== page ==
Boards of directors also come from political establishments, either of the left or right depending on the orientation of a think tank. 

Large donors to think tanks often contribute to political campaigns or causes (environment, poverty, education, etc.).  Many regard think tanks as extensions of political parties.

Those who govern have been around the political block several times, or as President George W. Bush put it, to more than one rodeo.  They are in their element providing administrative and financial support to their elderly fellow counterparts.

Many think tanks have become Senior Citizens Centers of old politicians, diplomats, civil servants, and research fellows—a Closed Circle.  This is not a recipe for adaptation to paradigm changes in politics.

I have been fortunate to live on the campus of Stanford University for over 40 years.  Stanford has been and remains the intellectual center of Silicon Valley, a magnet for students who create billion-dollar firms that transform our lives in important ways, (e.g., communications, medicine, and so forth).  No important hi-tech firm has been started by anyone over 50, unless that firm was the second, third, or fourth in the career of a serial entrepreneur who started at a much younger age.  Those over 35 in Silicon Valley have graduated into the ranks of corporate managers or angel investors and venture capitalists.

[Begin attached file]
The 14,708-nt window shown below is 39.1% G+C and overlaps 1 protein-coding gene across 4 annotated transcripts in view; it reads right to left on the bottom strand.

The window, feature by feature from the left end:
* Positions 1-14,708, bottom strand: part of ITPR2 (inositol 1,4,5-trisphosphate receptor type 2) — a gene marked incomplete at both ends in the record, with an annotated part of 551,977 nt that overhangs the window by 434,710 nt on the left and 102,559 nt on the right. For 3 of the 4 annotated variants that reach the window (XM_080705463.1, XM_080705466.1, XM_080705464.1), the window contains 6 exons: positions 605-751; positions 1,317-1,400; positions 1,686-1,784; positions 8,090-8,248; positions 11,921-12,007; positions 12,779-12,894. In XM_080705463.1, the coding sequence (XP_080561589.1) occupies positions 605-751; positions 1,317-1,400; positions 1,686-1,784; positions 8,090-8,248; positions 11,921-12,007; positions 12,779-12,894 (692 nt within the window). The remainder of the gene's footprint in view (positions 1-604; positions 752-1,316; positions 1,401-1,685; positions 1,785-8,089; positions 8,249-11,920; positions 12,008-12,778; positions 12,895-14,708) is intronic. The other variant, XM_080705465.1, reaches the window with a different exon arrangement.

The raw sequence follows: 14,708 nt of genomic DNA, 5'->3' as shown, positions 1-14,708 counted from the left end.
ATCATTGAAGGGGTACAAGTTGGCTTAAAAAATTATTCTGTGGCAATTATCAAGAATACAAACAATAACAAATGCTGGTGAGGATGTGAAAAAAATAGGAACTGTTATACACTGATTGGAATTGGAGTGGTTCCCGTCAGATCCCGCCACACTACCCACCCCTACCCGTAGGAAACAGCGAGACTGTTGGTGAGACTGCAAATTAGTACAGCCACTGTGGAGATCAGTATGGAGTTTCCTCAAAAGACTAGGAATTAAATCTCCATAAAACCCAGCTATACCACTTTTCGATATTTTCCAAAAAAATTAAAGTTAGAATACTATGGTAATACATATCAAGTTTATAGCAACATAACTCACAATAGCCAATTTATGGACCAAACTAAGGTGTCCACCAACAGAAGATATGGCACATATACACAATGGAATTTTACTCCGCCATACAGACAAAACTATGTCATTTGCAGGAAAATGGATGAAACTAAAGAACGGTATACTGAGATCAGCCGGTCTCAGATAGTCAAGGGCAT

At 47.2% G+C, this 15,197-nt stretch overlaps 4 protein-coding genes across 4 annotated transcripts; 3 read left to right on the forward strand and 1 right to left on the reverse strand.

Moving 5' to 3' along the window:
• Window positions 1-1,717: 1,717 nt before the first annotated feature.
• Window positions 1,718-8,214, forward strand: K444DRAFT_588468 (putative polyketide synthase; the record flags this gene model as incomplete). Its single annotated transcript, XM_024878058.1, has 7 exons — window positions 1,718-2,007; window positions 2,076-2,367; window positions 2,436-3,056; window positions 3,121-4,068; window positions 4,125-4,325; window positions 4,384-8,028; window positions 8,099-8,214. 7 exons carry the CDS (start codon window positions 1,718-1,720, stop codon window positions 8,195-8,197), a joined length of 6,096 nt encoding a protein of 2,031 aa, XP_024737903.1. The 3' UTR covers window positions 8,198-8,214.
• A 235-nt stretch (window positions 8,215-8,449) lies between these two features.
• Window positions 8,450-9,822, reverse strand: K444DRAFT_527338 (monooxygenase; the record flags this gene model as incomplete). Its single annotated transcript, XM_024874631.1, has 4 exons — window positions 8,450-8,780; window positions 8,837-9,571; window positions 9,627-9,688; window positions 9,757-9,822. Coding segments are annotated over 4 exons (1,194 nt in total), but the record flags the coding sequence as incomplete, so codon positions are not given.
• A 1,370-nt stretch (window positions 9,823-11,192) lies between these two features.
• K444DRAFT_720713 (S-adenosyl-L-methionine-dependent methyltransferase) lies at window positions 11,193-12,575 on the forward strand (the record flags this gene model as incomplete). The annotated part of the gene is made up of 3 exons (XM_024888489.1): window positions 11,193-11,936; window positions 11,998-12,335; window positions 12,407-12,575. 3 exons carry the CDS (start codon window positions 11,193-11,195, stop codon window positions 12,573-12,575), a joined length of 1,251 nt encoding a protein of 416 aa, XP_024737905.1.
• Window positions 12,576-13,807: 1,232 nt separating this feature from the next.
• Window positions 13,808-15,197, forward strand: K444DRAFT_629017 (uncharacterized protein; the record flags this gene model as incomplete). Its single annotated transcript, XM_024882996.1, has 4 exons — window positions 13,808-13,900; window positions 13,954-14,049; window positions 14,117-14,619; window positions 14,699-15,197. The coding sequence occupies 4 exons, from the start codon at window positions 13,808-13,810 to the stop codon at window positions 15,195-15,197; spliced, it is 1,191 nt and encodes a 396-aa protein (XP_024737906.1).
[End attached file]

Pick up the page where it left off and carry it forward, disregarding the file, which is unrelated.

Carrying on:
Where are the savvy 30-40 year-olds when it comes to running think tanks, creating new agendas, and promoting new ideas?  There aren’t any.  Could it happen?  Not if the think tank industry has its way.  But then, Brexit and Trump happened.  I’m from Missouri, the “show-me state.”  We’ll see.

Wednesday, February 8, 2017

The Death Of Think Tanks, Part Three

Look around at the researchers who staff the ranks of America's leading think tanks.  The vast majority tout their experience in the administrations of presidents Obama, both Bushes, Clinton, going as far back as Reagan.  Many who served with Bush 43 served with Bush 41. Many who served with Obama served with Clinton.

The defining characteristics of these think tankers is their increasing age.  The most prominent are 65 and older, some well into their 80s. There are only a handful of new, young policy superstars in the leading think tanks.